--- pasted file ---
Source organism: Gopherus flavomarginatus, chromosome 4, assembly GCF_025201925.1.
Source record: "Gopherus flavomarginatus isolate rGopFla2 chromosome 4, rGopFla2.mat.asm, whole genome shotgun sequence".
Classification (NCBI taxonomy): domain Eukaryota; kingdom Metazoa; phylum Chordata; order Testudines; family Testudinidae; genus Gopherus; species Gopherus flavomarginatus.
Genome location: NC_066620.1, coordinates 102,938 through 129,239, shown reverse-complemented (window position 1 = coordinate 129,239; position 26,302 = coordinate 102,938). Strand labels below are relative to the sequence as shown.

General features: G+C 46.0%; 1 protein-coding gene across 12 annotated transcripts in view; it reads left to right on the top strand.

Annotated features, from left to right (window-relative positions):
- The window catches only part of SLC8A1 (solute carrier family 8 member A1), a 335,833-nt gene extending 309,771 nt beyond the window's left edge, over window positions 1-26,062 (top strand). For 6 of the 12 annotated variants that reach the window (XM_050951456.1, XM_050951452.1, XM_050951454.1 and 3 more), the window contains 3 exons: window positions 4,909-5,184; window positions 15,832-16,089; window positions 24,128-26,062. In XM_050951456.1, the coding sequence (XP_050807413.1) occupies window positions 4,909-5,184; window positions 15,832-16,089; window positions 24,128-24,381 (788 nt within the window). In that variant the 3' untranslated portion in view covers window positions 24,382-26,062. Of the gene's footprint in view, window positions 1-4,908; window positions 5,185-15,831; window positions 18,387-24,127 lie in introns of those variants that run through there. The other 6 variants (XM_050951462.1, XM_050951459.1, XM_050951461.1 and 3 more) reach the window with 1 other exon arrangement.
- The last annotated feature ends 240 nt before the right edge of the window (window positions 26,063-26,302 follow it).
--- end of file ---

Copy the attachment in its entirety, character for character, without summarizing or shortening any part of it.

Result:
Source organism: Gopherus flavomarginatus, chromosome 4, assembly GCF_025201925.1.
Source record: "Gopherus flavomarginatus isolate rGopFla2 chromosome 4, rGopFla2.mat.asm, whole genome shotgun sequence".
Classification (NCBI taxonomy): domain Eukaryota; kingdom Metazoa; phylum Chordata; order Testudines; family Testudinidae; genus Gopherus; species Gopherus flavomarginatus.
Genome location: NC_066620.1, coordinates 102,938 through 129,239, shown reverse-complemented (window position 1 = coordinate 129,239; position 26,302 = coordinate 102,938). Strand labels below are relative to the sequence as shown.

General features: G+C 46.0%; 1 protein-coding gene across 12 annotated transcripts in view; it reads left to right on the top strand.

Annotated features, from left to right (window-relative positions):
- The window catches only part of SLC8A1 (solute carrier family 8 member A1), a 335,833-nt gene extending 309,771 nt beyond the window's left edge, over window positions 1-26,062 (top strand). For 6 of the 12 annotated variants that reach the window (XM_050951456.1, XM_050951452.1, XM_050951454.1 and 3 more), the window contains 3 exons: window positions 4,909-5,184; window positions 15,832-16,089; window positions 24,128-26,062. In XM_050951456.1, the coding sequence (XP_050807413.1) occupies window positions 4,909-5,184; window positions 15,832-16,089; window positions 24,128-24,381 (788 nt within the window). In that variant the 3' untranslated portion in view covers window positions 24,382-26,062. Of the gene's footprint in view, window positions 1-4,908; window positions 5,185-15,831; window positions 18,387-24,127 lie in introns of those variants that run through there. The other 6 variants (XM_050951462.1, XM_050951459.1, XM_050951461.1 and 3 more) reach the window with 1 other exon arrangement.
- The last annotated feature ends 240 nt before the right edge of the window (window positions 26,063-26,302 follow it).